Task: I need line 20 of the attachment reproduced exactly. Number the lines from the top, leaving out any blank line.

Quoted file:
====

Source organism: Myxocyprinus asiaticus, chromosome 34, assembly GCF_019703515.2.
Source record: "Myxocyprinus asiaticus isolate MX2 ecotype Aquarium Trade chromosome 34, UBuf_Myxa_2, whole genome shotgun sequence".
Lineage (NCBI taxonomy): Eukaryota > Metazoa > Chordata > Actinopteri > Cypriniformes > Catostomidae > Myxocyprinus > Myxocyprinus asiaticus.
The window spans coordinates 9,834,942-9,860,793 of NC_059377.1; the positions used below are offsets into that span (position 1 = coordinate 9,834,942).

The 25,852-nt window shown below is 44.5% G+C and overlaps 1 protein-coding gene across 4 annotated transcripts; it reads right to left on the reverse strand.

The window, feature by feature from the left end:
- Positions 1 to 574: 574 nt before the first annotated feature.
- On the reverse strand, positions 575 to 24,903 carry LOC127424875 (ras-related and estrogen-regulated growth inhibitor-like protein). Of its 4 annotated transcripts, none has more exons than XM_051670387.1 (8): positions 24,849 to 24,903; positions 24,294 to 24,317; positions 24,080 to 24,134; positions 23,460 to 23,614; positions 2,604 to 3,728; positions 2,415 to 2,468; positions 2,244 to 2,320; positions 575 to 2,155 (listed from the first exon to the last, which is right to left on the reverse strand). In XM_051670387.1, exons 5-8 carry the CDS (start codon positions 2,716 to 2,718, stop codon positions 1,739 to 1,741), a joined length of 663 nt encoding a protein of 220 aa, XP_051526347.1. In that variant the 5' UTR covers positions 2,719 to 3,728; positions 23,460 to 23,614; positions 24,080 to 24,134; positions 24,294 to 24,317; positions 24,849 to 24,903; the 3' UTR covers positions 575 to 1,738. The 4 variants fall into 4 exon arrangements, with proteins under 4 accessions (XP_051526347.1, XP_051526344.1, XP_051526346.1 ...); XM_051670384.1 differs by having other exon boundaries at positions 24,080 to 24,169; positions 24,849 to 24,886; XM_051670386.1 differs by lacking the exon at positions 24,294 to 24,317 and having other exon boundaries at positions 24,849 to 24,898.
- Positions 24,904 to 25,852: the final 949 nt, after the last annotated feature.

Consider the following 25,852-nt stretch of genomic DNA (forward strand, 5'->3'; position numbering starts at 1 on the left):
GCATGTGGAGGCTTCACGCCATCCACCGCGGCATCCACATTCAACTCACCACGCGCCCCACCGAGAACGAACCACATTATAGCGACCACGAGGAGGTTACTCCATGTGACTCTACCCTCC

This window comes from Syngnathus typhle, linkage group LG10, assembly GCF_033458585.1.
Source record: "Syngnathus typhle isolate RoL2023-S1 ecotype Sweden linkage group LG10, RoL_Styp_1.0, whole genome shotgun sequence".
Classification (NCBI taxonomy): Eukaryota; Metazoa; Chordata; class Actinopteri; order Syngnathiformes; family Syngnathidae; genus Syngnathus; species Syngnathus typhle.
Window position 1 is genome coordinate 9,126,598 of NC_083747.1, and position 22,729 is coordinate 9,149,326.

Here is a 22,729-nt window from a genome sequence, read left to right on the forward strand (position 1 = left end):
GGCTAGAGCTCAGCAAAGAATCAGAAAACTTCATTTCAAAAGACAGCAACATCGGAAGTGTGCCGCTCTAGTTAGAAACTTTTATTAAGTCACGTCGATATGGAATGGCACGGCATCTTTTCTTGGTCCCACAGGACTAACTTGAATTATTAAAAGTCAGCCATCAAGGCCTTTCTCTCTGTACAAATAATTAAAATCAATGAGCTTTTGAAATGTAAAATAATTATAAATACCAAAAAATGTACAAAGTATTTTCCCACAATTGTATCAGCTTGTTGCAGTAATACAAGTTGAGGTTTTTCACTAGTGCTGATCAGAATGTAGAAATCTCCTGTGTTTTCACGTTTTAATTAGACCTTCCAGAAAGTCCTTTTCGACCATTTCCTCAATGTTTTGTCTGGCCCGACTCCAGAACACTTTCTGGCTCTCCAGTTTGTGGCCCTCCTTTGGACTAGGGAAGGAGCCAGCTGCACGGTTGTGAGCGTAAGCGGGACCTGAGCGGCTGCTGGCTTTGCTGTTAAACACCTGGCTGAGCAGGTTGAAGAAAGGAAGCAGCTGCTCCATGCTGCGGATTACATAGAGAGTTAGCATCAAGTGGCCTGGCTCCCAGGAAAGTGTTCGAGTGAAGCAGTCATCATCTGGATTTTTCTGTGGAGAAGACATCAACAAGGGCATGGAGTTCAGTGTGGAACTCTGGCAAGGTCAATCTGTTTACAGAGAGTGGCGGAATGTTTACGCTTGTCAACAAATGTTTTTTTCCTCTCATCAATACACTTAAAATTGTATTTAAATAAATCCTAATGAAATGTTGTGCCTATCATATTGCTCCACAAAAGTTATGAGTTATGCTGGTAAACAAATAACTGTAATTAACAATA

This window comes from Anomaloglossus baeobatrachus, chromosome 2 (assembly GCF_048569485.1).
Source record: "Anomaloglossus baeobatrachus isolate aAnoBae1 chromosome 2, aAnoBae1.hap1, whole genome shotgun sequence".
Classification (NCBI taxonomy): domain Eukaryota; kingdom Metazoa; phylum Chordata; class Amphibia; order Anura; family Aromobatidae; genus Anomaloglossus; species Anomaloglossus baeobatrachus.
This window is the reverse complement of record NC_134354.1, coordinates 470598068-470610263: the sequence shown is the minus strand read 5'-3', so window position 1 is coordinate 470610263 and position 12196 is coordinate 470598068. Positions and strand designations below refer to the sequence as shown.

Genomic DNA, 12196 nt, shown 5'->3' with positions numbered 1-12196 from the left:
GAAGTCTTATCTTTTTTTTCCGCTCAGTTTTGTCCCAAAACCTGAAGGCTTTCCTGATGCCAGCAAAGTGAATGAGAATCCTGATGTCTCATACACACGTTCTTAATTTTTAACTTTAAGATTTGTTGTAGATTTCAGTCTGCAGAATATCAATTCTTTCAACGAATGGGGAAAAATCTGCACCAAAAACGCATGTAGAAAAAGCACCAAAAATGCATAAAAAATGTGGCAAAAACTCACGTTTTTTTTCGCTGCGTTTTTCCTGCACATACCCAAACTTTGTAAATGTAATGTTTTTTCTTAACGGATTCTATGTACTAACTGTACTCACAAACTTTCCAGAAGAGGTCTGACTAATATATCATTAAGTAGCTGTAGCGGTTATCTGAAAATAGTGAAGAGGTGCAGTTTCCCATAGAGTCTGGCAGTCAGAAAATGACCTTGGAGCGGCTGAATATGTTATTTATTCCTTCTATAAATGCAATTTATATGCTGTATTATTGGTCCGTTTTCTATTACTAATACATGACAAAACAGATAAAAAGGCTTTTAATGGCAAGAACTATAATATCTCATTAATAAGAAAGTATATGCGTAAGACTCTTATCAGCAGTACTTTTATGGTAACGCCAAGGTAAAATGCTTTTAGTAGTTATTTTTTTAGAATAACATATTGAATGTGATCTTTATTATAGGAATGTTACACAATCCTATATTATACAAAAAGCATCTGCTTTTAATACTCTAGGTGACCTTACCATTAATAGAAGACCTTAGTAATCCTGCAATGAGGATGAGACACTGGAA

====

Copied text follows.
Classification (NCBI taxonomy): domain Eukaryota; kingdom Metazoa; phylum Chordata; class Amphibia; order Anura; family Aromobatidae; genus Anomaloglossus; species Anomaloglossus baeobatrachus.